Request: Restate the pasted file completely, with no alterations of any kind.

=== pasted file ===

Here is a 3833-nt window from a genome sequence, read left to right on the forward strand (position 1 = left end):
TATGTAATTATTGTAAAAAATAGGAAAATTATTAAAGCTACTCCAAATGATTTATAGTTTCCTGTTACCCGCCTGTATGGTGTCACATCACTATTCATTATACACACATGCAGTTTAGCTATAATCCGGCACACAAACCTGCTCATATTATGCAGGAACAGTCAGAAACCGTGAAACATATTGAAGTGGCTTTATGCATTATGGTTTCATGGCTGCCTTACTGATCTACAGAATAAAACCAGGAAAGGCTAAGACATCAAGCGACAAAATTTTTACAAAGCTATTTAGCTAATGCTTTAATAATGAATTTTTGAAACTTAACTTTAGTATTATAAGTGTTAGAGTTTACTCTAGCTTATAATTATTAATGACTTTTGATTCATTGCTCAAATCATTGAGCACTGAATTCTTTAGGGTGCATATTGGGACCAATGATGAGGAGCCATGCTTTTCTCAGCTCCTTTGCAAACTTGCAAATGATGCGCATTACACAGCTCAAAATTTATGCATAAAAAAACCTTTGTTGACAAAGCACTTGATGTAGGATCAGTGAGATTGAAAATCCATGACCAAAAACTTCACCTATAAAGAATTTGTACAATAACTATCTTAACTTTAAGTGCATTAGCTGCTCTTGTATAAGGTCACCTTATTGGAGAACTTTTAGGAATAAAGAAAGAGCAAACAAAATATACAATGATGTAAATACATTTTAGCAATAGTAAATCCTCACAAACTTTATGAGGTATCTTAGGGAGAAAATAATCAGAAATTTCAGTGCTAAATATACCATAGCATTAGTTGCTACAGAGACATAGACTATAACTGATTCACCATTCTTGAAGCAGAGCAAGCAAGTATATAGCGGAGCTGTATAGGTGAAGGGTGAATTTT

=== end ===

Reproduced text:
Here is a 3833-nt window from a genome sequence, read left to right on the forward strand (position 1 = left end):
TATGTAATTATTGTAAAAAATAGGAAAATTATTAAAGCTACTCCAAATGATTTATAGTTTCCTGTTACCCGCCTGTATGGTGTCACATCACTATTCATTATACACACATGCAGTTTAGCTATAATCCGGCACACAAACCTGCTCATATTATGCAGGAACAGTCAGAAACCGTGAAACATATTGAAGTGGCTTTATGCATTATGGTTTCATGGCTGCCTTACTGATCTACAGAATAAAACCAGGAAAGGCTAAGACATCAAGCGACAAAATTTTTACAAAGCTATTTAGCTAATGCTTTAATAATGAATTTTTGAAACTTAACTTTAGTATTATAAGTGTTAGAGTTTACTCTAGCTTATAATTATTAATGACTTTTGATTCATTGCTCAAATCATTGAGCACTGAATTCTTTAGGGTGCATATTGGGACCAATGATGAGGAGCCATGCTTTTCTCAGCTCCTTTGCAAACTTGCAAATGATGCGCATTACACAGCTCAAAATTTATGCATAAAAAAACCTTTGTTGACAAAGCACTTGATGTAGGATCAGTGAGATTGAAAATCCATGACCAAAAACTTCACCTATAAAGAATTTGTACAATAACTATCTTAACTTTAAGTGCATTAGCTGCTCTTGTATAAGGTCACCTTATTGGAGAACTTTTAGGAATAAAGAAAGAGCAAACAAAATATACAATGATGTAAATACATTTTAGCAATAGTAAATCCTCACAAACTTTATGAGGTATCTTAGGGAGAAAATAATCAGAAATTTCAGTGCTAAATATACCATAGCATTAGTTGCTACAGAGACATAGACTATAACTGATTCACCATTCTTGAAGCAGAGCAAGCAAGTATATAGCGGAGCTGTATAGGTGAAGGGTGAATTTT